2. Children who are judged able to give informed consent cannot be medically examined or treated without their consent;
  3. Issues of consent are complex. Some children's disabilities are such that they are unable to give consent. Some children may dislike procedures which are necessary for their health and well-being and may actively resist these. In such cases a specific health plan for the child should be made following interagency discussion and planning. It is the responsibility of the social worker to co-ordinate this planning. A copy of the Child Health Plan should be given to the foster carer, a copy kept on the child's file, and a copy on the foster carer's file.

Routine Medical and Dental Treatment

  1. Consent for all routine medical treatment (defined as "all necessary and appropriate personal medical services of the type usually provided by general medical practitioners") and dental treatment including that requiring local anaesthetic, may be given by the direct care giver unless the child is subject to an Order wherein the Court has made specific directions - see Section 5 below;
  2. Where the treatment requires relative analgesia (gas and air), intravenous, oral or intranasal sedation the social worker must follow the procedure below for consent for operations and treatment requiring general anaesthetic;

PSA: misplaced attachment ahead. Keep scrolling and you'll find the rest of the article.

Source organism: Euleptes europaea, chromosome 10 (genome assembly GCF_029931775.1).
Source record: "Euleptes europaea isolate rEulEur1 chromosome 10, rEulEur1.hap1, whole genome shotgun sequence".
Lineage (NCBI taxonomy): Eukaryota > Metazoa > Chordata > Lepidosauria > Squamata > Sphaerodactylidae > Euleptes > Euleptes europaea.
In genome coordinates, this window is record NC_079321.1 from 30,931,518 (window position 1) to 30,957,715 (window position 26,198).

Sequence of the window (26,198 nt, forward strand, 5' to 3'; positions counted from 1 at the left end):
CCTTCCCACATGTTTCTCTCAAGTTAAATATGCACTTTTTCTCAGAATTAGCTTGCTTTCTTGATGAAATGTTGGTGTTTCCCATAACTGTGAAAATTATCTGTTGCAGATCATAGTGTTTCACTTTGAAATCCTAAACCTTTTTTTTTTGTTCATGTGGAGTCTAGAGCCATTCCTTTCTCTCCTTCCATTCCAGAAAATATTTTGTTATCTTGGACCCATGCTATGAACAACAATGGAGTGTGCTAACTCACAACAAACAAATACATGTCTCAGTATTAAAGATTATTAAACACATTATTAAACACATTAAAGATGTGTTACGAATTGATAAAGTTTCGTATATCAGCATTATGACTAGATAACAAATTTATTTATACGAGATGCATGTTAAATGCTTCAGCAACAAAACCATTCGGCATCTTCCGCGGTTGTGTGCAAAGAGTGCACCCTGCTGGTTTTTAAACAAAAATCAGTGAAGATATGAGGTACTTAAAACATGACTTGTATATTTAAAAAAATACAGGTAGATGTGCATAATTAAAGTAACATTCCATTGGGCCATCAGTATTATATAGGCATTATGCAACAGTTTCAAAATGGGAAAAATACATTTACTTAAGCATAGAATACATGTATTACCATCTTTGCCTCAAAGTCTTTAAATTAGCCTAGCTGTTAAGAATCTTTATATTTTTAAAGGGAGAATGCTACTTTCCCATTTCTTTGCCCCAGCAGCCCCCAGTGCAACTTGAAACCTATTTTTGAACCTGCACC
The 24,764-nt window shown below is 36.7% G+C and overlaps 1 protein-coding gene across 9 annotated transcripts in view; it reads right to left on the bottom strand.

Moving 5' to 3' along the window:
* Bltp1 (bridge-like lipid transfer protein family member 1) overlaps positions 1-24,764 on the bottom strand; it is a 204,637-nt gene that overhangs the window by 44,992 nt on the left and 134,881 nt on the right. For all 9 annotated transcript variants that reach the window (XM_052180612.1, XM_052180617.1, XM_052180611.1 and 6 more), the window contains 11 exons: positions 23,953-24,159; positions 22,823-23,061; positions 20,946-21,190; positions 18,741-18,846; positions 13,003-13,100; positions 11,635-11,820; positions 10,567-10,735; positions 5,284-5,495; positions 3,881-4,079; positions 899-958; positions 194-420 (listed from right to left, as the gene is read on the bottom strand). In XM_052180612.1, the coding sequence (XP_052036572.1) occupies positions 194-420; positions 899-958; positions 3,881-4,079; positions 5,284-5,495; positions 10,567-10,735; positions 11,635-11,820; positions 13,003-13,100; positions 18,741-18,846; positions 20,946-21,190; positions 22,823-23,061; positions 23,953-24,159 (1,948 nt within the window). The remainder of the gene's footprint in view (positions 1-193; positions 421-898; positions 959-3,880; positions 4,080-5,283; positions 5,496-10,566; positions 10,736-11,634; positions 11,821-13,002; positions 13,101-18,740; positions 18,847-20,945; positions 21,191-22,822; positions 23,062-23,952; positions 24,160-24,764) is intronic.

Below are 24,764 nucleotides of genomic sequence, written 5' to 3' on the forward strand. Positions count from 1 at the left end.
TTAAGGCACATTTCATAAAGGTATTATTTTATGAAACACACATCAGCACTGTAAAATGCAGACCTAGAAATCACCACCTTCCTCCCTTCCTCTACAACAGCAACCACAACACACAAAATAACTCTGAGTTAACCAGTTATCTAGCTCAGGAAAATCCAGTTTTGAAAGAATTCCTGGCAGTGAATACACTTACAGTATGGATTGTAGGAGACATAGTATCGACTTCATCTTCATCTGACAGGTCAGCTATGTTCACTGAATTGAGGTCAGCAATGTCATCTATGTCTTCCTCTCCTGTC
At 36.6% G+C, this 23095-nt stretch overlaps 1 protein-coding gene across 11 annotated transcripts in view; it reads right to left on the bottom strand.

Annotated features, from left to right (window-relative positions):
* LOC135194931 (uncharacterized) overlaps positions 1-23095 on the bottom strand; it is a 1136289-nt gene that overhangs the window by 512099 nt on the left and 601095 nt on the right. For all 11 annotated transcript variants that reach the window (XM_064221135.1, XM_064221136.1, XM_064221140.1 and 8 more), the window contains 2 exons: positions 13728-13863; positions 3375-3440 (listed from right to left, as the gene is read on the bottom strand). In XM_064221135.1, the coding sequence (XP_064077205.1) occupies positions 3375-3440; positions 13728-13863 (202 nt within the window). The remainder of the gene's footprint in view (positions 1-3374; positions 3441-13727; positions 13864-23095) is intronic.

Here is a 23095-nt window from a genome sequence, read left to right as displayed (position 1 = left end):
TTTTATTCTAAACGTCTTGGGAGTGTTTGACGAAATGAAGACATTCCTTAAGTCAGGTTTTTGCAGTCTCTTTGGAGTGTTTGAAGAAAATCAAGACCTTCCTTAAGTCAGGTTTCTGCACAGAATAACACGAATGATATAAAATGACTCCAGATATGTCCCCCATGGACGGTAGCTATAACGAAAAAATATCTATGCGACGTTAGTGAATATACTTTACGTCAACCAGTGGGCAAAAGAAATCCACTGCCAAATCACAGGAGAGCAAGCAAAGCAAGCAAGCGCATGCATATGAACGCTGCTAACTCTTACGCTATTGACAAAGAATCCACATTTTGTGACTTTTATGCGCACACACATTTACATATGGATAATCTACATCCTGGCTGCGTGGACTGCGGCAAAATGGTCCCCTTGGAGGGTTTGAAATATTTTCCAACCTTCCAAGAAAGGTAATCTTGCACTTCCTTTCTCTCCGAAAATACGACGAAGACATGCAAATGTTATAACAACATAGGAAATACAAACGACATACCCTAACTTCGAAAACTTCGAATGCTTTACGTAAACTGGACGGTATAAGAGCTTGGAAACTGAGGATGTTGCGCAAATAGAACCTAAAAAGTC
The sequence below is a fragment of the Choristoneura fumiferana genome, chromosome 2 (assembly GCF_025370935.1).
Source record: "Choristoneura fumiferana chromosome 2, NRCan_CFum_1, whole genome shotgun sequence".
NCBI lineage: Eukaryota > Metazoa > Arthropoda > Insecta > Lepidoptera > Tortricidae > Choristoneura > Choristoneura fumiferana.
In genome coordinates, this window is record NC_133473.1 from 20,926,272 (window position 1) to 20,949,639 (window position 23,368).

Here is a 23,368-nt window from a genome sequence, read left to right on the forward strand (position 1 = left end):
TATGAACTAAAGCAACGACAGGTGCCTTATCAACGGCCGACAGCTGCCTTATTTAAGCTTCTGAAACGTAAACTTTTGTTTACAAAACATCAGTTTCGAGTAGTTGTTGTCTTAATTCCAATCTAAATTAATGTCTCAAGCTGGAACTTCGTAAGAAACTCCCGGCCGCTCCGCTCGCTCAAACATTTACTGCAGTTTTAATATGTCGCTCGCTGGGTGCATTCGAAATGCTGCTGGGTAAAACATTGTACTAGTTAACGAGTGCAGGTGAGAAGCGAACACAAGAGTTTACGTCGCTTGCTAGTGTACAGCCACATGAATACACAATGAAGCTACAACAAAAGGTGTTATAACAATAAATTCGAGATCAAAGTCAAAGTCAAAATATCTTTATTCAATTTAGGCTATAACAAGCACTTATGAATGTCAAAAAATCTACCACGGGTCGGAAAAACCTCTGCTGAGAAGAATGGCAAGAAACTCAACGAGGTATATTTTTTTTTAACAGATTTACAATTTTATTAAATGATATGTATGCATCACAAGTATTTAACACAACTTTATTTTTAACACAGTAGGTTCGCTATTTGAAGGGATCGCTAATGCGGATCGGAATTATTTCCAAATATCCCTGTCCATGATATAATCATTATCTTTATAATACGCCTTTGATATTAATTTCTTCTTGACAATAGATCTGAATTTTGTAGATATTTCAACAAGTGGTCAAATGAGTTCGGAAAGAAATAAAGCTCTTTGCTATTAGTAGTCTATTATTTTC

3. Routine medical treatment includes immunisations where, in the opinion of the responsible doctor, the direct care giver has sufficient knowledge of the child's background to give consent.

Consent for Operations and Treatment Requiring General Anaesthetic

  1. Where a child is being accommodated as the result of an agreement, the consent must be given by the child's parent(s);
  2. Where a child is subject to a statutory order which confers parental responsibility on the local authority, the consent and approval of the child's parent(s) should be sought and obtained wherever possible;
  3. If this is not readily available or if there are practical and immediate problems in obtaining it, the child's social worker must escalate the situation to the Assistant Chief Officer or the Chief Officer without delay;
  4. The social worker must take all reasonable steps to obtain the consent and approval of the parent(s) but where the social worker is satisfied that consent is being unreasonably withheld or cannot be readily obtained, s/he must escalate the situation to the Assistant Chief Officer or the Chief Officer without delay;
  5. Where a situation requiring consent to treatment occurs outside office hours, the Emergency Duty Team should contact the Assistant Chief Officer or the Chief Officer without delay The circumstances must be recorded on the child's file and signed by the Assistant Chief Officer or the Chief Officer;
  6. Consent for treatment or operation that is necessary in the interest of the child can only be made by the Assistant Chief Officer or Chief Officer. The circumstances must be recorded on the child's file and signed by the Assistant Chief Officer or the Chief Officer;